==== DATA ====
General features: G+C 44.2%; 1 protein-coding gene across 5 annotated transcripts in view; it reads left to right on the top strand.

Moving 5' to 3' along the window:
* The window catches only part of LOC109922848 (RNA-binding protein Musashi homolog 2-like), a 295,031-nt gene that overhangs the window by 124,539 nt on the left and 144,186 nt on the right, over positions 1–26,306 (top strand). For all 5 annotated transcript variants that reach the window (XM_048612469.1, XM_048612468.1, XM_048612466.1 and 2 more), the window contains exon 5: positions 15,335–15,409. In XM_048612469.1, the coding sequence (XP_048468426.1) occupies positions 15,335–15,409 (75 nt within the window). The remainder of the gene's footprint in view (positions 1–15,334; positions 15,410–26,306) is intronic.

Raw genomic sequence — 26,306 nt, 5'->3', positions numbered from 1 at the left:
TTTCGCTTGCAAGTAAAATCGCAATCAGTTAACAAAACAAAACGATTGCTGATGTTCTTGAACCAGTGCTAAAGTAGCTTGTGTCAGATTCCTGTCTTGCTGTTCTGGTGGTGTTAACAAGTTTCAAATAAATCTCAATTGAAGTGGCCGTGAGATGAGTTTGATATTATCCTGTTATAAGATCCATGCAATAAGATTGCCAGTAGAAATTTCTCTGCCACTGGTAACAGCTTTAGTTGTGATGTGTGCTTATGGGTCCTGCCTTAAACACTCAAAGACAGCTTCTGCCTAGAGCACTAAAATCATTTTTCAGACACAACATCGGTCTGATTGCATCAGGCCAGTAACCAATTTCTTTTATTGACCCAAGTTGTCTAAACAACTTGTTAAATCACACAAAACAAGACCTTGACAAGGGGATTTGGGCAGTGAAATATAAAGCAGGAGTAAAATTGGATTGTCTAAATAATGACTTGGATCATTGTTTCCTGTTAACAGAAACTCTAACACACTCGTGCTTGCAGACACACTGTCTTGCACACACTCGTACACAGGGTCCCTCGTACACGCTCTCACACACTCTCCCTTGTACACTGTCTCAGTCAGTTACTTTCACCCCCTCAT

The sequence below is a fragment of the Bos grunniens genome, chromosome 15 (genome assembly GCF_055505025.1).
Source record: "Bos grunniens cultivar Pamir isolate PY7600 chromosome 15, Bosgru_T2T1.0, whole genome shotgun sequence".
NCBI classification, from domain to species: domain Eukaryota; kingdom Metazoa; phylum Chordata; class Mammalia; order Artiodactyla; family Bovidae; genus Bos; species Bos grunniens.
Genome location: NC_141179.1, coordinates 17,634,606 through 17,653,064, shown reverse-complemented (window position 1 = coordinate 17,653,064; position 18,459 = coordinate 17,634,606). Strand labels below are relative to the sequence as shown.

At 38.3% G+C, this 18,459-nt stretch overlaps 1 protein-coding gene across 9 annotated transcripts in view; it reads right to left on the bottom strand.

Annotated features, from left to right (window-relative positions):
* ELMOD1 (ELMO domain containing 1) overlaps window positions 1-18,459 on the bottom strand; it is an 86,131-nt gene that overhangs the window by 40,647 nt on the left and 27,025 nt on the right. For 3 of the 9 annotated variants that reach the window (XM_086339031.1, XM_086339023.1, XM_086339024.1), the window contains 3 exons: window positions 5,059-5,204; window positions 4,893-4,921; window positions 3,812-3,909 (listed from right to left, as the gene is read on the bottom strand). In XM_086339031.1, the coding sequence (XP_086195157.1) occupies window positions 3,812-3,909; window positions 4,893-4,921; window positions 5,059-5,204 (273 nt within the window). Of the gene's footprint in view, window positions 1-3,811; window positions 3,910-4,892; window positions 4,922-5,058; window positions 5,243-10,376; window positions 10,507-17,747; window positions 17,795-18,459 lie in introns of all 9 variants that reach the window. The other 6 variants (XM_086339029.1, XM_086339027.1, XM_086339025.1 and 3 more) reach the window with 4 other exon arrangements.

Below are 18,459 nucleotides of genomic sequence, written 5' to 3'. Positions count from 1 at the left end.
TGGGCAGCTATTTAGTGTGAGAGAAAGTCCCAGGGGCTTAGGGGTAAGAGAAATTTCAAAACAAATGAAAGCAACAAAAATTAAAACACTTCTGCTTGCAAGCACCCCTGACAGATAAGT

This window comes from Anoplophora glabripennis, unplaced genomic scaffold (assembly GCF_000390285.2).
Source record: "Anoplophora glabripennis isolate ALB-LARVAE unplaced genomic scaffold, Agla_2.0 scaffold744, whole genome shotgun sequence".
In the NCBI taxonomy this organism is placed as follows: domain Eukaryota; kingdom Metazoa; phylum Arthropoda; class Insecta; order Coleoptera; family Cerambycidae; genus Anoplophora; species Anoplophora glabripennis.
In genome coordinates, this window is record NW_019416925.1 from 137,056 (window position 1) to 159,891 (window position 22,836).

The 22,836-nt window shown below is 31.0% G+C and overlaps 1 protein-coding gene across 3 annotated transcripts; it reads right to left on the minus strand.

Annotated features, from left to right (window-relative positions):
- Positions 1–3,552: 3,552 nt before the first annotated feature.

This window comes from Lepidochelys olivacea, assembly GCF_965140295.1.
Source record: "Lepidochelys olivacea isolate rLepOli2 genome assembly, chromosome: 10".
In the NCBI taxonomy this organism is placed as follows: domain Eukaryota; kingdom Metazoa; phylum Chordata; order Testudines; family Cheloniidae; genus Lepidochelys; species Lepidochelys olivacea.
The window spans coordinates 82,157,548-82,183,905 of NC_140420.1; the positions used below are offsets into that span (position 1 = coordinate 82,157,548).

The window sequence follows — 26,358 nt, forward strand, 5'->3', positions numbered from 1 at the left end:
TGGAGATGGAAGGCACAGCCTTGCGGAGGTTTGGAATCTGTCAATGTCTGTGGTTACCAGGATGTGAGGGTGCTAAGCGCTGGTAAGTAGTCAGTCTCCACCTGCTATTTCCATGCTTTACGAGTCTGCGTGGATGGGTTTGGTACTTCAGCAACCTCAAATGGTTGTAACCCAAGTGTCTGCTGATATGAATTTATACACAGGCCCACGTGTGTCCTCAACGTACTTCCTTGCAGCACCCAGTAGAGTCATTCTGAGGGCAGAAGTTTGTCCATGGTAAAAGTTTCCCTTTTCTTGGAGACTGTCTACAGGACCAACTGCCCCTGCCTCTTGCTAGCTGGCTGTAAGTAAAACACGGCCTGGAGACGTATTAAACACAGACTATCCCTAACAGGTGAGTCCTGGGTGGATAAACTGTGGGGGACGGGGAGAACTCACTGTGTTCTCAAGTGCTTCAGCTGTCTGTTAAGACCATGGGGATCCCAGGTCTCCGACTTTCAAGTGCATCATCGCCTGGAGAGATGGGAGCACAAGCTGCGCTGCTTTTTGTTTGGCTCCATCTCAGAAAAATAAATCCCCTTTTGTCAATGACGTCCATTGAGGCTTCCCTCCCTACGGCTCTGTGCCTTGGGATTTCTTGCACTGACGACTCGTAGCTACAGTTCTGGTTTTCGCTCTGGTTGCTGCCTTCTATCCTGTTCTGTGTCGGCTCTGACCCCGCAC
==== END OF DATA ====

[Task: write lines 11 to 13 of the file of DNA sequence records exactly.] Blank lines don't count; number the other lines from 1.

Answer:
Annotated features, from left to right (window-relative positions):
* ELMOD1 (ELMO domain containing 1) overlaps window positions 1-18,459 on the bottom strand; it is an 86,131-nt gene that overhangs the window by 40,647 nt on the left and 27,025 nt on the right. For 3 of the 9 annotated variants that reach the window (XM_086339031.1, XM_086339023.1, XM_086339024.1), the window contains 3 exons: window positions 5,059-5,204; window positions 4,893-4,921; window positions 3,812-3,909 (listed from right to left, as the gene is read on the bottom strand). In XM_086339031.1, the coding sequence (XP_086195157.1) occupies window positions 3,812-3,909; window positions 4,893-4,921; window positions 5,059-5,204 (273 nt within the window). Of the gene's footprint in view, window positions 1-3,811; window positions 3,910-4,892; window positions 4,922-5,058; window positions 5,243-10,376; window positions 10,507-17,747; window positions 17,795-18,459 lie in introns of all 9 variants that reach the window. The other 6 variants (XM_086339029.1, XM_086339027.1, XM_086339025.1 and 3 more) reach the window with 4 other exon arrangements.

Below are 18,459 nucleotides of genomic sequence, written 5' to 3'. Positions count from 1 at the left end.